Let's see, I've been super busy - too busy to write much but I have been reading. On the bus to work (eco-friendly me), at lunch, before bed and sometimes in the morning. I'm currently reading:

The Savage Detectives by Robert Bolano - So far, I've done four chapters and it's fabulous. I can't wait to finish it. The book was recently translated to the English and is about a cult of young poets who call themselves Visceral Realists, steal books, disdain Octavio Paz and Neruda and live in Mexico City. I'm dying to finish it but keep getting sidetracked by the other fascinating books on my nightstand.

Manga Shakespeare - Hamlet - Yeah, that's right Manga Shakespeare. There's one on Romeo too. From what I can see these are great. I just got them and barely flipped through but already am semi in love. The language is intact but edited for space and length, the artwork is wonderful and I love the whole idea of it. Get these into the schools as required reading!

Song of the Sparrow by Lisa Ann Sandell - Just finished this beautiful and tightly written account of the Lady of Shalott. It's one of the few Tennyson poems that I love and the story of Elaine is one sure to delight. That review will be up soon.

Lost City Radio by Daniel Alarcon - To be honest, I just cracked the spine of this one this morning. I'm drooling.

The King of Attolia by Megan Whalen Turner - OMG! Glorious. Just finished this two nights ago and I'm still thinking about it. Look for that review soon.

A Darkling Plain by Philip Reeve - Just started this one and it's my first in the Hungry City Chronicles but the third in the series. I already love it and want to go back and read the others. An alternative futuristic London, war, a mystery and what seems to be a love story between two wonderful characters. I HAVE to finish this one!

Escape from Special by Miss Lasko-Gross - another one who's review will soon be up on AmoxCalli. This is a completely wonderful and irreverant graphic novel with astounding depth to it's art work. Some people may be offended by some of the language but I thought it gave perfect flavor to it when read in context and it made me laugh. Come on people ya got to laugh when you read the word "cuntiness". Hey at least it's not scrotum. (Wow Gina, you got two smut words in that one)!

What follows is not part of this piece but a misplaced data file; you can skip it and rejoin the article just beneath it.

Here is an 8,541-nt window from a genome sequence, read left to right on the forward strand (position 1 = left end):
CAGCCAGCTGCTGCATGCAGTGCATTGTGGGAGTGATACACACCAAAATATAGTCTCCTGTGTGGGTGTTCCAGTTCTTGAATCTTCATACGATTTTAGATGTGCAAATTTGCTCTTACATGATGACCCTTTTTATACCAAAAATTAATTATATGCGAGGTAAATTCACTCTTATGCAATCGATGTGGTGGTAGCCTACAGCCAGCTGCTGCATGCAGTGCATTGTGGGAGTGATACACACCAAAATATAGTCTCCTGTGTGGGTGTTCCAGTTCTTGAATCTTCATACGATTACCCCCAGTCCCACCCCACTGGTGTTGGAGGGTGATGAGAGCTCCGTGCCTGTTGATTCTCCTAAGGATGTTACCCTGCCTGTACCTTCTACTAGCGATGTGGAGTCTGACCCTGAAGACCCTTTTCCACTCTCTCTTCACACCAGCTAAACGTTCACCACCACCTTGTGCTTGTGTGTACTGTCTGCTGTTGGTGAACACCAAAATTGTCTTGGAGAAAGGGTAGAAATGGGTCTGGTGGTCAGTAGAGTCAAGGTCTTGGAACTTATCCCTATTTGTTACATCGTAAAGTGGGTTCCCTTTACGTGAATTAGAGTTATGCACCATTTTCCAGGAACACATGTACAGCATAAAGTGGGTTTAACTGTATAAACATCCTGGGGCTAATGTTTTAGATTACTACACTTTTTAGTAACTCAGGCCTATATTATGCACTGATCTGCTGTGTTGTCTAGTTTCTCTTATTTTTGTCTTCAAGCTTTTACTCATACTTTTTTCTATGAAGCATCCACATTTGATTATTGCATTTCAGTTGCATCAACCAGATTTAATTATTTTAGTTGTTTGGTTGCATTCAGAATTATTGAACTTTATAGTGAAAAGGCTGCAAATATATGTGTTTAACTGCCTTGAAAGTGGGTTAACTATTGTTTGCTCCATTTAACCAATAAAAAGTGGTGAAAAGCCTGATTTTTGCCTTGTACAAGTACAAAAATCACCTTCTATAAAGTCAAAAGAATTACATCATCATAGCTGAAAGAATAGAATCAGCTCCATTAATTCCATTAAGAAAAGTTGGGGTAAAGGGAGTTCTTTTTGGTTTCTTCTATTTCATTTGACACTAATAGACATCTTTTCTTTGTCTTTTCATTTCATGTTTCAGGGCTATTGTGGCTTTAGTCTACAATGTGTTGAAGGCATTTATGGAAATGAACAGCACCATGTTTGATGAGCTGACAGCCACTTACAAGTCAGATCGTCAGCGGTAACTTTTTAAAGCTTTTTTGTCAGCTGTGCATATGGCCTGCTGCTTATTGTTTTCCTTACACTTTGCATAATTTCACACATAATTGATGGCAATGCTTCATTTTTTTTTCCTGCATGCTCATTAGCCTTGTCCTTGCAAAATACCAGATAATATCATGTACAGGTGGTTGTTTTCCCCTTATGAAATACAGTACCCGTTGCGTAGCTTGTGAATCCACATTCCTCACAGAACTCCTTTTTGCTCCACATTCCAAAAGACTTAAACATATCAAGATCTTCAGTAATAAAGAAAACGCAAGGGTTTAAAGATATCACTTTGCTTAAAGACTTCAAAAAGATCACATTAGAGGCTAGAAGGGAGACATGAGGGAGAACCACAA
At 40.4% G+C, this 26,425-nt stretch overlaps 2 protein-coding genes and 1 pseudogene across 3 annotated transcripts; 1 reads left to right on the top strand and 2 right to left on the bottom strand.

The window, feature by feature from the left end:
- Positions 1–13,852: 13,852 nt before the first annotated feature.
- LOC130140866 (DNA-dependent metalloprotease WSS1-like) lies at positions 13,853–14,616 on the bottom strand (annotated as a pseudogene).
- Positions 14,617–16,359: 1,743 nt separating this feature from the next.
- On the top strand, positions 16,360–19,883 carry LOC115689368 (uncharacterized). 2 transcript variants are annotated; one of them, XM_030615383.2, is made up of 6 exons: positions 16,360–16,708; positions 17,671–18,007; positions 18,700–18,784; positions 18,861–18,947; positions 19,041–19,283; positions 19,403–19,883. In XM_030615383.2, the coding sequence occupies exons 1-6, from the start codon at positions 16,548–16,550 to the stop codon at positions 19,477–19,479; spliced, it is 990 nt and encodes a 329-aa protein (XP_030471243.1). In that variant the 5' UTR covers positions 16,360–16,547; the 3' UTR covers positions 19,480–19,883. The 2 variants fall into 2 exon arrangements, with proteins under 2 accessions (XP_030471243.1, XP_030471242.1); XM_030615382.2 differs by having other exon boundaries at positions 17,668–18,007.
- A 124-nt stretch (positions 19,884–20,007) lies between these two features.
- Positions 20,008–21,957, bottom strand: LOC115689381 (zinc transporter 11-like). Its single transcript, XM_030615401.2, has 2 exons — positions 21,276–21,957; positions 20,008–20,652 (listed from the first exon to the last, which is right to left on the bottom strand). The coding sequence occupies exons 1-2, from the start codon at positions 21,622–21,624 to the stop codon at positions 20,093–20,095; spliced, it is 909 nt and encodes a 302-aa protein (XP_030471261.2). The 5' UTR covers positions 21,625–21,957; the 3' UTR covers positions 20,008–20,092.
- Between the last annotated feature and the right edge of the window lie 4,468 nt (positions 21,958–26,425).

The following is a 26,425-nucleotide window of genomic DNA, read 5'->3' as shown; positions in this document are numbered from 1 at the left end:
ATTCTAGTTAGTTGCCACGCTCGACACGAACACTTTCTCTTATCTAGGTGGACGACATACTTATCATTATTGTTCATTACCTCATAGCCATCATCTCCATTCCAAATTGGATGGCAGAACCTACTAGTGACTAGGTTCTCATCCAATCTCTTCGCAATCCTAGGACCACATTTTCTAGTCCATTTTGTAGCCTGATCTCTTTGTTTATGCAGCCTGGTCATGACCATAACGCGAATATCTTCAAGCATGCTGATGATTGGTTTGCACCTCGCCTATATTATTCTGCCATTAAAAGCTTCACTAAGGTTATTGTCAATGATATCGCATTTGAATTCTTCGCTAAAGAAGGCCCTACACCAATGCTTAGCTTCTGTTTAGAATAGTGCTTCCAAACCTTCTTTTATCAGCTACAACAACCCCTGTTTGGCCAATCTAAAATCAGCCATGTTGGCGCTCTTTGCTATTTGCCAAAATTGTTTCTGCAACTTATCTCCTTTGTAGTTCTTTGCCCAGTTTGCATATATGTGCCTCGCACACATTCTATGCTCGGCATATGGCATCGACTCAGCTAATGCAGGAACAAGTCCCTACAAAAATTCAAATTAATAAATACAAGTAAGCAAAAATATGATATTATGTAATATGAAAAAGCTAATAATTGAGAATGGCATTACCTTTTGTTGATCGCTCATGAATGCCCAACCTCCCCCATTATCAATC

Tales From The Farm - yet another wonderful graphic novel that will shortly be on AmoxCalli. It's great. Spare yet effective text coupled with profoundly real and interesting black and white drawings. Fabulous.

So that's what I'm reading, read or trying to read. I'm tagging Pop Goes the Library, La Bloga, Blog From the Windowsill, Sarah's Holds Shelf and Original Content.

Monday, May 07, 2007


In case you haven't noticed, I've been MIA on reviewing for a few days, okay about a week. I promise more reviews are forthcoming, I've been reading some great books. Many thanks to my wonderful guest bloggers for contributing to the Reviewing the Classics of Kidlit series.

Check out AWN.com. I left a year and a half ago because of my wonderfully bad move to San Diego and have been trying to get back ever since. Luckily, they like me about as much as I like them and they re-hired me. The past few weeks have been wonderful, but exhausting. I've been getting home so late that I don't even cook - just hit the bed, sometimes dressed and fall asleep.

AWN is an acronym for Animation World Network. What we are is a completely online publication that writes about animation and visual effects. We've been in business going on twelve years and have every bit of pretty darned fabulous content online and available to the animation loving public. We're a community resource, a wealth of information, we have a store, we have an incredible Animation Industry Database (aidb.com) which I'm currently updating and cleaning up. There are articles, images, showreels, an Oscar Showcase, an animators showcase and lots of goodies. We have our visual effects site VFXworld.com and those articles are just as wonderful as those on AWN. I could go on and on for hours but the bottom line is AWN is a great place to find online, it's a great place to work and I'm happy to be back. I should be back online with reviews in the next couple of days now that things are calming down a bit and I'm getting used to my crazyloca schedule.

So pull up a chair and come visit AWN. They have book reviews too! Animation ones. Check out the fabulous tribute they did to Joe Barbera.

See ya soon.


Sunday, May 06, 2007

The Mark Of The Horse Lord

The Mark of the Horse Lord